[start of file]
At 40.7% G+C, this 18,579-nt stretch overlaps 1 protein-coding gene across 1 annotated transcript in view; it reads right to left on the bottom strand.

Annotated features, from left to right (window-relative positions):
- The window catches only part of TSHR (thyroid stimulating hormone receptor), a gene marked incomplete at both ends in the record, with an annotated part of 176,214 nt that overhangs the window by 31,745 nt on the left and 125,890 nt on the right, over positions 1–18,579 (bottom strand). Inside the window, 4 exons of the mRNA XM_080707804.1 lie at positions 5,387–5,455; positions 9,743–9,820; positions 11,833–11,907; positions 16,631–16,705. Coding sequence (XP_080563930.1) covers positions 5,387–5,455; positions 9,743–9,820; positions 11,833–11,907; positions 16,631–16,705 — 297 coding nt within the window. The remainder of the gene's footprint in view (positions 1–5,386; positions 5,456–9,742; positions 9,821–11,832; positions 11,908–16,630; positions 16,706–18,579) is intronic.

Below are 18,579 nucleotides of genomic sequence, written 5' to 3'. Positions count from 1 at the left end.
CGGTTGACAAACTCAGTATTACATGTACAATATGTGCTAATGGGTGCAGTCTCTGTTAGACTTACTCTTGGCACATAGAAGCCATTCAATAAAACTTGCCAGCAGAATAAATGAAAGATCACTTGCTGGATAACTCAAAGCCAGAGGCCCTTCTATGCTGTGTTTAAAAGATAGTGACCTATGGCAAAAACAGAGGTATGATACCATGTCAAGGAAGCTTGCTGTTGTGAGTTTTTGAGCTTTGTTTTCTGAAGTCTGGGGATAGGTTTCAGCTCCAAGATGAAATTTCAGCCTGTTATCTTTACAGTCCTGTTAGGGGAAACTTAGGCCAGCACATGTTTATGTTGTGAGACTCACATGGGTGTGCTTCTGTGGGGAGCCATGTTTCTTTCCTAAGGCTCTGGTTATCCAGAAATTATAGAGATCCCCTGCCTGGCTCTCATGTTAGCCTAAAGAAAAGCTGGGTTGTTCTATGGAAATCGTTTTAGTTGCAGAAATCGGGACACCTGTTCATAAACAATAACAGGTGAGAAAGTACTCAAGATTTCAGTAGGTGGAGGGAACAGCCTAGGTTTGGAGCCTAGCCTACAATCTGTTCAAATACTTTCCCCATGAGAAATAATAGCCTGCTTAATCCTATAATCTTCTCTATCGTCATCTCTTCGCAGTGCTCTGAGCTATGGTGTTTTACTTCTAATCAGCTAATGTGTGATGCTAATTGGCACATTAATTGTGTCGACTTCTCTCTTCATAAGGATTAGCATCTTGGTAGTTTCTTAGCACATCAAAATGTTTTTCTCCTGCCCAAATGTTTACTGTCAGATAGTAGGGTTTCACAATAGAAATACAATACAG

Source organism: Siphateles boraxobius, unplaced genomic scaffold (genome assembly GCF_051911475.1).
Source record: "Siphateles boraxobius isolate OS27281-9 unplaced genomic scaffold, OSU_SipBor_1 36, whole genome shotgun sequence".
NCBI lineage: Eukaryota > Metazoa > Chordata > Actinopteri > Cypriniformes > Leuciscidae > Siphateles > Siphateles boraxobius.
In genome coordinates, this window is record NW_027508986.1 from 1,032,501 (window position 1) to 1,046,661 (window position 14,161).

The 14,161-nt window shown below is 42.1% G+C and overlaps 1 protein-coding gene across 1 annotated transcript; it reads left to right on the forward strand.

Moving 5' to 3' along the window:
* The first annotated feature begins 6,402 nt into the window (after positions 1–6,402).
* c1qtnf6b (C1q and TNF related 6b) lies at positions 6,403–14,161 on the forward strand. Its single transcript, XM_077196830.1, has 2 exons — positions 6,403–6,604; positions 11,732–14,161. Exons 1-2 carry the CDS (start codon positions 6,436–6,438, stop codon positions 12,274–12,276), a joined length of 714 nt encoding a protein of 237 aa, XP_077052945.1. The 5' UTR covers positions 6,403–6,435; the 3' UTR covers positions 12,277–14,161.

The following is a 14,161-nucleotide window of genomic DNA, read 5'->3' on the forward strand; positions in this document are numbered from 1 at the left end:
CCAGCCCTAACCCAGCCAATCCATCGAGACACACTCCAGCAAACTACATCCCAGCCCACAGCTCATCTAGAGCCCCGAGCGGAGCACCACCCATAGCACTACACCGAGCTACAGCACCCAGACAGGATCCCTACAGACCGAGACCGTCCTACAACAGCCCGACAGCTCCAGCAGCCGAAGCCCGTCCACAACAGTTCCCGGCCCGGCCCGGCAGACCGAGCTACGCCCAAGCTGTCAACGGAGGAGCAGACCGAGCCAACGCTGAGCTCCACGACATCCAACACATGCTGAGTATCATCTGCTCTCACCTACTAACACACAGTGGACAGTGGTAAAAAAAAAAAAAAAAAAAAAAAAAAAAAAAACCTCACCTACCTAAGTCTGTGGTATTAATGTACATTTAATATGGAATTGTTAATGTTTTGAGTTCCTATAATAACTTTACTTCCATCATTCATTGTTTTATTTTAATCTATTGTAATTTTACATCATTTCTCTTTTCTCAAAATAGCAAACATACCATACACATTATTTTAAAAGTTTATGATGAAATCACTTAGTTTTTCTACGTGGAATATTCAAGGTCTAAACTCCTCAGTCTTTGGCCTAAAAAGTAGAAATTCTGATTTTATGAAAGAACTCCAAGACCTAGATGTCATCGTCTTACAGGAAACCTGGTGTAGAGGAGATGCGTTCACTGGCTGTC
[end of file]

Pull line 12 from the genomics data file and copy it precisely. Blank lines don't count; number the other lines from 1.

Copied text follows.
* The first annotated feature begins 6,402 nt into the window (after positions 1–6,402).